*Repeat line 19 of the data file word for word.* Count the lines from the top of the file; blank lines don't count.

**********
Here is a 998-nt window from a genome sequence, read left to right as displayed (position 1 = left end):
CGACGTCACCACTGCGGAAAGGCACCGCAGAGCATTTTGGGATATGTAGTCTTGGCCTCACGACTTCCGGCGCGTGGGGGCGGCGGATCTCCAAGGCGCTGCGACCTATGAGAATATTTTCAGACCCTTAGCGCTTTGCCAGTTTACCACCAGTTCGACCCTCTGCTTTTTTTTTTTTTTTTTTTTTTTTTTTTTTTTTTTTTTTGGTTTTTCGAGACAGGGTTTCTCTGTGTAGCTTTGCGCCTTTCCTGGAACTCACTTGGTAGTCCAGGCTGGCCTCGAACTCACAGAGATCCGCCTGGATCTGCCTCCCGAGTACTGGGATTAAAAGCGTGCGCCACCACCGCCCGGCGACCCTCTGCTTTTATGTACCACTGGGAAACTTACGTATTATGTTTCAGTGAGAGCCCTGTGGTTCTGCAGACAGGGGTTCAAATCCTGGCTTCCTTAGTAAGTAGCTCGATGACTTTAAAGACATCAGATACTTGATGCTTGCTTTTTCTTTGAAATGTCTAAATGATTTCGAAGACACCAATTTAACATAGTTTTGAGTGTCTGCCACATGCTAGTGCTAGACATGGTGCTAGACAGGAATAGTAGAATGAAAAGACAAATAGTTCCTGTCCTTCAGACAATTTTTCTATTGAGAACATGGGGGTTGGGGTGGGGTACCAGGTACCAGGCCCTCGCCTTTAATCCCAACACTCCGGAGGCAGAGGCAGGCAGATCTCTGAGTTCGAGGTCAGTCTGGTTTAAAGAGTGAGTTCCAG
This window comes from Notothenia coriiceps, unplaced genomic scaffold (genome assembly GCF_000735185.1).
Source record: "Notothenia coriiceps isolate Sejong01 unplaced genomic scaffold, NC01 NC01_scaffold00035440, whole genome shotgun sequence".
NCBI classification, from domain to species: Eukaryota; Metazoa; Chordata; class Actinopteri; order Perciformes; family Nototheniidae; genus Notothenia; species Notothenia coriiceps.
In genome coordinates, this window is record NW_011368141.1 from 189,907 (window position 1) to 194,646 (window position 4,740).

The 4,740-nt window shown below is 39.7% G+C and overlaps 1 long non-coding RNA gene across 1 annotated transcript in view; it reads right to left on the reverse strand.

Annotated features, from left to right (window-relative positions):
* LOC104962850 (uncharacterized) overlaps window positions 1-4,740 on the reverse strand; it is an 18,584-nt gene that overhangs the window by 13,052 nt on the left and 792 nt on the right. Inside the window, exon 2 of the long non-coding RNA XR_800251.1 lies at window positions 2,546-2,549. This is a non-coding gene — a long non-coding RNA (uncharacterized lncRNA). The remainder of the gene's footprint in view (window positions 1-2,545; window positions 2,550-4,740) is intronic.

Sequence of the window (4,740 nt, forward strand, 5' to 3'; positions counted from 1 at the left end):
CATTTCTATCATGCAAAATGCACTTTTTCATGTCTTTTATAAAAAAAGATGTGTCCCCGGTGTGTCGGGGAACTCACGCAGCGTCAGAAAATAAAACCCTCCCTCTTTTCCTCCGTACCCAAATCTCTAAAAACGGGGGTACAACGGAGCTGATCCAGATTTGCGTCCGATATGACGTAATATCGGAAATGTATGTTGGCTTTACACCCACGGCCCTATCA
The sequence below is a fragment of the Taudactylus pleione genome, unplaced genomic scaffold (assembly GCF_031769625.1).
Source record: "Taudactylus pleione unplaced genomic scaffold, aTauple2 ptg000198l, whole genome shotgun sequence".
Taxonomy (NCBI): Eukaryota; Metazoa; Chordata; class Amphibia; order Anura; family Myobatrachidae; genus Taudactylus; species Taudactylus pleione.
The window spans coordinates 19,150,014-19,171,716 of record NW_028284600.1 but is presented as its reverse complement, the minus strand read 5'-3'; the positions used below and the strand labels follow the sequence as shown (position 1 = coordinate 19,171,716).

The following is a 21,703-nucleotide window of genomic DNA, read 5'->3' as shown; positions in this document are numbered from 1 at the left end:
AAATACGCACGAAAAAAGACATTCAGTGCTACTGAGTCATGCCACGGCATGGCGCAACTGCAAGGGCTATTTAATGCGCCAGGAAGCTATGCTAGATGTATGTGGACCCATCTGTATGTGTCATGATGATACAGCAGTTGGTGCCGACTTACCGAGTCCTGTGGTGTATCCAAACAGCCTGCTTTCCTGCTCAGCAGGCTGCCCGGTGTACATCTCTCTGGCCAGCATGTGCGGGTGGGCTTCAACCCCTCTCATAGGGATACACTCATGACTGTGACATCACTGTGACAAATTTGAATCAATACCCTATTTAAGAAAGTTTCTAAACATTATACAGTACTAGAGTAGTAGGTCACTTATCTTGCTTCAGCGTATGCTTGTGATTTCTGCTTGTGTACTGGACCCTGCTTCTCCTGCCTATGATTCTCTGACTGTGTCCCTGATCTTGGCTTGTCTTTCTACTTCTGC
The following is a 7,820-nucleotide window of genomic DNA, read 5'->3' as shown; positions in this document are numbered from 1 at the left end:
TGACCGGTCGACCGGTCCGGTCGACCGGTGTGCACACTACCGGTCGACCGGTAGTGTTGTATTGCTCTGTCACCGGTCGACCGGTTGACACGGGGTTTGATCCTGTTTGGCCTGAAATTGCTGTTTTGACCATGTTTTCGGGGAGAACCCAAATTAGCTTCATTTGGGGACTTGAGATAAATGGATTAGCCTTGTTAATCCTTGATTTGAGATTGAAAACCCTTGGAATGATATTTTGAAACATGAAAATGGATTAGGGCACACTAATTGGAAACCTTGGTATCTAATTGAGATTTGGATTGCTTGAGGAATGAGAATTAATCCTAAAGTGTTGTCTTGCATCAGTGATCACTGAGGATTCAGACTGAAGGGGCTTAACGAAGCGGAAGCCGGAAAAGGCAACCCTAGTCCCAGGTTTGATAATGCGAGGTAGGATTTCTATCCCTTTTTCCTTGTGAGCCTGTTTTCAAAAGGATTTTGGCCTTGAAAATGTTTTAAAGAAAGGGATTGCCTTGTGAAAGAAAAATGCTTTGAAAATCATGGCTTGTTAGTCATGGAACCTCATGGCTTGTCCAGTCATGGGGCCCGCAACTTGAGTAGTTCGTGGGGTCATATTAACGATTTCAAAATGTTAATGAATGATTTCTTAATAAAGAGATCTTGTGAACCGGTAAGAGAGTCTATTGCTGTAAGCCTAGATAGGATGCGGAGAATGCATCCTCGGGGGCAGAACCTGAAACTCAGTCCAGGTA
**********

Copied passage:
TGACCGGTCGACCGGTCCGGTCGACCGGTGTGCACACTACCGGTCGACCGGTAGTGTTGTATTGCTCTGTCACCGGTCGACCGGTTGACACGGGGTTTGATCCTGTTTGGCCTGAAATTGCTGTTTTGACCATGTTTTCGGGGAGAACCCAAATTAGCTTCATTTGGGGACTTGAGATAAATGGATTAGCCTTGTTAATCCTTGATTTGAGATTGAAAACCCTTGGAATGATATTTTGAAACATGAAAATGGATTAGGGCACACTAATTGGAAACCTTGGTATCTAATTGAGATTTGGATTGCTTGAGGAATGAGAATTAATCCTAAAGTGTTGTCTTGCATCAGTGATCACTGAGGATTCAGACTGAAGGGGCTTAACGAAGCGGAAGCCGGAAAAGGCAACCCTAGTCCCAGGTTTGATAATGCGAGGTAGGATTTCTATCCCTTTTTCCTTGTGAGCCTGTTTTCAAAAGGATTTTGGCCTTGAAAATGTTTTAAAGAAAGGGATTGCCTTGTGAAAGAAAAATGCTTTGAAAATCATGGCTTGTTAGTCATGGAACCTCATGGCTTGTCCAGTCATGGGGCCCGCAACTTGAGTAGTTCGTGGGGTCATATTAACGATTTCAAAATGTTAATGAATGATTTCTTAATAAAGAGATCTTGTGAACCGGTAAGAGAGTCTATTGCTGTAAGCCTAGATAGGATGCGGAGAATGCATCCTCGGGGGCAGAACCTGAAACTCAGTCCAGGTA